Oregon State University's student-run lifestyle magazine

Beaver's Digest

Oregon State University's student-run lifestyle magazine

Beaver's Digest

Oregon State University's student-run lifestyle magazine

Beaver's Digest

Latest issue

Surviving the chill: why ice and water are important to life

Aisling Gazzo
A car drives on a snow covered road in Corvallis on Jan. 16th. Icicles hang off the car due to the freezing temperatures.

It is strange to consider that, on some far-off planet, in the absolute coldest reaches of space, there may exist bergs of solid oxygen. Or perhaps a planet so hot, part of the atmosphere is gaseous gold. 

Any element on the periodic table can exist as a solid, liquid or gas (though it may take some very alien circumstances).

After a week of ice wreaking havoc on Corvallis, Oregon State University scientists share the importance of this unique molecule for life on Earth.

Water is a gathering of elements that can change from a solid to liquid to gas under fairly livable conditions. If you’d like, you could crank on an oven burner and boil off a cube of ice in 6 minutes.

 You can’t really do that with granite or a chunk of the atmosphere.

But there’s no harm in exploring those properties, especially when they afford the uniquely perfect conditions for life as we understand it on Earth– especially in the case of water.

Before exploring ice, it is important to have an understanding of the basic properties of the water molecule.

According to Wei Kong, department head of chemistry at OSU, one of these unique properties is polarity. Consider one molecule of water, two small hydrogen atoms stuck to a much larger oxygen atom – it looks a lot like Mickey Mouse’s head. 

The hydrogen molecules have a small positive charge and the oxygen atom carries a small negative charge, because of its two lone pairs (partnerships of electrons that have yet to bond to anything). This is what makes water polar.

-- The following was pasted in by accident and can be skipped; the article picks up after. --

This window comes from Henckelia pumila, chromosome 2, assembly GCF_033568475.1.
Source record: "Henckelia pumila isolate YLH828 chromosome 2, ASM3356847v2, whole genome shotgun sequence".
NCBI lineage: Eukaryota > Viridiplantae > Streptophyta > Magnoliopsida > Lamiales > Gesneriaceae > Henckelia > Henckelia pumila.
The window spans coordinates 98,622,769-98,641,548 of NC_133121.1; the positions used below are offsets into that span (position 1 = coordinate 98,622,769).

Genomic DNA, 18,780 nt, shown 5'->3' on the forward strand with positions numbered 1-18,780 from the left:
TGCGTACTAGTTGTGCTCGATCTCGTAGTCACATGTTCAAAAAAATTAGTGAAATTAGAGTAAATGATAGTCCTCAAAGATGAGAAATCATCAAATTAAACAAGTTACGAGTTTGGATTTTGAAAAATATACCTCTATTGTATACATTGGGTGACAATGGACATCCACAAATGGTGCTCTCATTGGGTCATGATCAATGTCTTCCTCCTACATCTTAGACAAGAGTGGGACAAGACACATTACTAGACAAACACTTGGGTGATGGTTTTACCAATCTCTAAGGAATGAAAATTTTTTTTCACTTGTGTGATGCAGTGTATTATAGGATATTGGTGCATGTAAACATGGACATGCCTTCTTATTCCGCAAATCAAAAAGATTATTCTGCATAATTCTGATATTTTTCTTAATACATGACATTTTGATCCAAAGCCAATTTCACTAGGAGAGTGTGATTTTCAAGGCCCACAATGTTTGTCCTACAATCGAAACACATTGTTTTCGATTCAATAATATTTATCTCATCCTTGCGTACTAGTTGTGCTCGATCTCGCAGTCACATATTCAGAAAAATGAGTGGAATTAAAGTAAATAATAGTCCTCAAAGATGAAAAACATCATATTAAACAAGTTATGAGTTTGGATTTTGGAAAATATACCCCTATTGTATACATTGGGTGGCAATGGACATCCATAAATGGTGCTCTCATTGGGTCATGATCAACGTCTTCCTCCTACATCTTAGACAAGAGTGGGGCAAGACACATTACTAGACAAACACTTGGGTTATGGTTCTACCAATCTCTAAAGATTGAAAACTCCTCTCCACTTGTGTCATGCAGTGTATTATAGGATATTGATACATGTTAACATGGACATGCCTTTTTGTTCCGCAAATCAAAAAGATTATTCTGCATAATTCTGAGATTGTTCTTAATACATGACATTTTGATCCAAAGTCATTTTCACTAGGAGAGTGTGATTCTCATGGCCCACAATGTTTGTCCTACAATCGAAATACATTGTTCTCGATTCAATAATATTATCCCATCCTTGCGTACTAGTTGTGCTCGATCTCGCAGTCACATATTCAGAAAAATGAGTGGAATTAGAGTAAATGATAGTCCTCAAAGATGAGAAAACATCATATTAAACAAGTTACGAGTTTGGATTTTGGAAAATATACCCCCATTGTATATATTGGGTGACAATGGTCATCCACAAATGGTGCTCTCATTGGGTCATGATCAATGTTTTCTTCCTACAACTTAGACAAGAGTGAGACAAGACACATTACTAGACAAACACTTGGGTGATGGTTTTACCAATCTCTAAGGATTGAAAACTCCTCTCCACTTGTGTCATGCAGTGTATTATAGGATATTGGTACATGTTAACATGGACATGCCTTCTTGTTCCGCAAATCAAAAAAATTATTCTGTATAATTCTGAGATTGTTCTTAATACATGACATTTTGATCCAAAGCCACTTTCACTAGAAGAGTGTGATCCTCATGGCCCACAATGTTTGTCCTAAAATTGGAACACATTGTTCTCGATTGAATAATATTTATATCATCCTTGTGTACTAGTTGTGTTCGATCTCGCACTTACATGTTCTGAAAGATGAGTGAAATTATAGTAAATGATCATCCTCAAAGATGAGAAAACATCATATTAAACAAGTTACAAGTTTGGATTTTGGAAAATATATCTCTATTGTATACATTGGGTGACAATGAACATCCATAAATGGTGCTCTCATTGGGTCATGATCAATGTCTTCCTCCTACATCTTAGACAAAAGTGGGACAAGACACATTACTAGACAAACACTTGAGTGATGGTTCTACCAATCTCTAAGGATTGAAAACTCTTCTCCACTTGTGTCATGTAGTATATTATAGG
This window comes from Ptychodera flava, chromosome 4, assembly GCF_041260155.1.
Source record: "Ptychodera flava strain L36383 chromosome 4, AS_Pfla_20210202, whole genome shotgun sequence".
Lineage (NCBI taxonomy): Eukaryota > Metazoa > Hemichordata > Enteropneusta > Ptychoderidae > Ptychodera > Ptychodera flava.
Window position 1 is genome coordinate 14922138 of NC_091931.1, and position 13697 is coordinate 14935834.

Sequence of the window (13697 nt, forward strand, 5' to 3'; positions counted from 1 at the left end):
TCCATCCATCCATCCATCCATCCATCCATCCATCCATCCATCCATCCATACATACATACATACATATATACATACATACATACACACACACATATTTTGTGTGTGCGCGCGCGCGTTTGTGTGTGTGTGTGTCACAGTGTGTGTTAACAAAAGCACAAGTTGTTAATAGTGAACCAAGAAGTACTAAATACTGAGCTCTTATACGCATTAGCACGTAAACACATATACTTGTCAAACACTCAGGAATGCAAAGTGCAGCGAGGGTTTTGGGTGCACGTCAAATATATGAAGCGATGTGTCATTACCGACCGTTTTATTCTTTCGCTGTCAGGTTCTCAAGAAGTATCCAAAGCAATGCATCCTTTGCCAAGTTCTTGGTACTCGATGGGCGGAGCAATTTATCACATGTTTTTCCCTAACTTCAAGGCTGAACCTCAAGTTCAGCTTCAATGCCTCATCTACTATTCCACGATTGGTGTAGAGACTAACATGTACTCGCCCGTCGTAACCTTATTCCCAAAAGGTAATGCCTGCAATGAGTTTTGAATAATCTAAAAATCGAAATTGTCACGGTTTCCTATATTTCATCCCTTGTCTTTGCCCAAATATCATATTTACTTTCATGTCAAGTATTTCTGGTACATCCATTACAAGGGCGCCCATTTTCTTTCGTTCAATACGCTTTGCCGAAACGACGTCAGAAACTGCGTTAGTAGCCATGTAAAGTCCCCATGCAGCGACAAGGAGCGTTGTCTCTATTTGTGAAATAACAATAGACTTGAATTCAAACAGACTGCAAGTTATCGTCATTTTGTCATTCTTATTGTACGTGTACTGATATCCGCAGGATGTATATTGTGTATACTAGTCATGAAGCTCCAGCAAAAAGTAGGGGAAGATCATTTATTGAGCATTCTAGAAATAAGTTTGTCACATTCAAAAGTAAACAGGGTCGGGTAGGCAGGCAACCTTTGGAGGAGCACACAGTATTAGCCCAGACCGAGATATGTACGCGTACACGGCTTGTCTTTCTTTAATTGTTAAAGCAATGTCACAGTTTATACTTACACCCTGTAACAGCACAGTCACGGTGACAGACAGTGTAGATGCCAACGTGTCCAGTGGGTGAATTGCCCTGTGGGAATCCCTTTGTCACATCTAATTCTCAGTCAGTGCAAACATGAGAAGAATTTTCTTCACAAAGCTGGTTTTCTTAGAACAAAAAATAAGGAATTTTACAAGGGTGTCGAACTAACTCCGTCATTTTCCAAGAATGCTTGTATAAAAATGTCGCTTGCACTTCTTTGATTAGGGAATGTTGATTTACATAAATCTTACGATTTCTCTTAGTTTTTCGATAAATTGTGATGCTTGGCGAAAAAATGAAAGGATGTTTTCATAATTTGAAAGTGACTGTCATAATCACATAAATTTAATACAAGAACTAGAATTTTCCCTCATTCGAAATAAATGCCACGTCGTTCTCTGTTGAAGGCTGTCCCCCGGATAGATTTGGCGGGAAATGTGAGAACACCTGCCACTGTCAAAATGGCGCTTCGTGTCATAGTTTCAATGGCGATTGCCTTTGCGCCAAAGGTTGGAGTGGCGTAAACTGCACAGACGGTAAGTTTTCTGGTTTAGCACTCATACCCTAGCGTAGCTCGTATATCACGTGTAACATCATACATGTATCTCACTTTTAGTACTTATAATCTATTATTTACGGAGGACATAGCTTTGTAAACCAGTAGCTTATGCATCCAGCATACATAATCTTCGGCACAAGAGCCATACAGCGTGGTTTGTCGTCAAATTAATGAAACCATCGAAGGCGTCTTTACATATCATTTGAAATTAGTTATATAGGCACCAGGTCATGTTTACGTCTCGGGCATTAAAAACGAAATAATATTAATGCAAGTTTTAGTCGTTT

Because of this simple structural arrangement, fats and oils (nonpolar molecules) refuse to interact with water.

Each cell inside your body is surrounded by a fatty membrane, it’s a collection of fats with one polar and one nonpolar side that have linked into a double-layered bubble. The polar heads of these fats face the water on the inside and outside of the cell, with a no-mans-land of nonpolar tails in-between.

According to Lauren Dalton, a professor in the college of biochemistry and biophysics at OSU, the membrane allows for cells to be separated from their external environment, it allows them to have internal organization, and it allows them to separate all of their chemical processes. 

“And it’s the simple fact that these lipids are nonpolar and water is polar that makes this life exist,” Dalton said.

But what about when water isn’t water anymore? What about ice?

“Molecules tend to move around less quickly at low temperatures and at some point, they will eventually stop,” Dalton said. “And if it’s too cold, and when molecules stop moving, that’s really bad for life,”

The membranes surrounding cells must have some level of fluidity, according to Dalton. In cold temperatures, the membranes become brittle. When this happens, another kind of molecule – sterols (think cholesterol) – insert themselves between the fats of the membrane and keep it fluid.

Dalton explains it like “putting on a backpack on a crowded bus, where you’re spread out a little bit so that you’re not hugging your neighbor.” 

Think back to the ice storm – when you could step on a piece of lawn and all the blades of grass would snap in half. They were too brittle.

But ice isn’t all bad. In fact, environmentally, it’s very important. Even in Oregon, where we’re mostly soaked by rain, fifteen percent of Oregon’s yearly precipitation comes in the form of snow – according to David Hill, a professor in the college of engineering who studies hydrology.

While this makes Oregon’s snow parks great for skiing, it also traps water so it can be released throughout the year, especially when the rainy season drains off.

“Snowpack is a huge part of our water budget,” Hill said. 

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